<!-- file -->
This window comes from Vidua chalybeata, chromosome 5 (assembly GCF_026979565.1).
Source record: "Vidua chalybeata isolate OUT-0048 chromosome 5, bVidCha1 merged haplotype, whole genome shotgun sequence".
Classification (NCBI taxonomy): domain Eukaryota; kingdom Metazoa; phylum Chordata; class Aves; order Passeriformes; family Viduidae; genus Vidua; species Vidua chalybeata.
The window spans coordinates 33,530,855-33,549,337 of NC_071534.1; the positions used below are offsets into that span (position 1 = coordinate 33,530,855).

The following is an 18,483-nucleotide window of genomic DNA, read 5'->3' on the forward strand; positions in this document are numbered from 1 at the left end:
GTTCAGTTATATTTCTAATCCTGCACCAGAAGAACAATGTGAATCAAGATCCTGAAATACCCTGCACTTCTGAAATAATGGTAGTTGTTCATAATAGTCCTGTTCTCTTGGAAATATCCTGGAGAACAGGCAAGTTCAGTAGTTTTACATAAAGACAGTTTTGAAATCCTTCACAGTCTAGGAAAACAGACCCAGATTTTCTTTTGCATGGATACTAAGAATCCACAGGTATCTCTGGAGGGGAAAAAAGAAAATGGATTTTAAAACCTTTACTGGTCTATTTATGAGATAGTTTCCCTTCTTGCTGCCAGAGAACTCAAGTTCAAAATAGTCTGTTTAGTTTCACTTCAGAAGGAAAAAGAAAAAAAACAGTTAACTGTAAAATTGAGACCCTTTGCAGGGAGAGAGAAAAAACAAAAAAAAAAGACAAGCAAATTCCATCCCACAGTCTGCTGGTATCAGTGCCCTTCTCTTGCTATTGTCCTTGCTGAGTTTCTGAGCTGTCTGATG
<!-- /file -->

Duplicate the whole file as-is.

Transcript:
This window comes from Vidua chalybeata, chromosome 5 (assembly GCF_026979565.1).
Source record: "Vidua chalybeata isolate OUT-0048 chromosome 5, bVidCha1 merged haplotype, whole genome shotgun sequence".
Classification (NCBI taxonomy): domain Eukaryota; kingdom Metazoa; phylum Chordata; class Aves; order Passeriformes; family Viduidae; genus Vidua; species Vidua chalybeata.
The window spans coordinates 33,530,855-33,549,337 of NC_071534.1; the positions used below are offsets into that span (position 1 = coordinate 33,530,855).

The following is an 18,483-nucleotide window of genomic DNA, read 5'->3' on the forward strand; positions in this document are numbered from 1 at the left end:
GTTCAGTTATATTTCTAATCCTGCACCAGAAGAACAATGTGAATCAAGATCCTGAAATACCCTGCACTTCTGAAATAATGGTAGTTGTTCATAATAGTCCTGTTCTCTTGGAAATATCCTGGAGAACAGGCAAGTTCAGTAGTTTTACATAAAGACAGTTTTGAAATCCTTCACAGTCTAGGAAAACAGACCCAGATTTTCTTTTGCATGGATACTAAGAATCCACAGGTATCTCTGGAGGGGAAAAAAGAAAATGGATTTTAAAACCTTTACTGGTCTATTTATGAGATAGTTTCCCTTCTTGCTGCCAGAGAACTCAAGTTCAAAATAGTCTGTTTAGTTTCACTTCAGAAGGAAAAAGAAAAAAAACAGTTAACTGTAAAATTGAGACCCTTTGCAGGGAGAGAGAAAAAACAAAAAAAAAAGACAAGCAAATTCCATCCCACAGTCTGCTGGTATCAGTGCCCTTCTCTTGCTATTGTCCTTGCTGAGTTTCTGAGCTGTCTGATG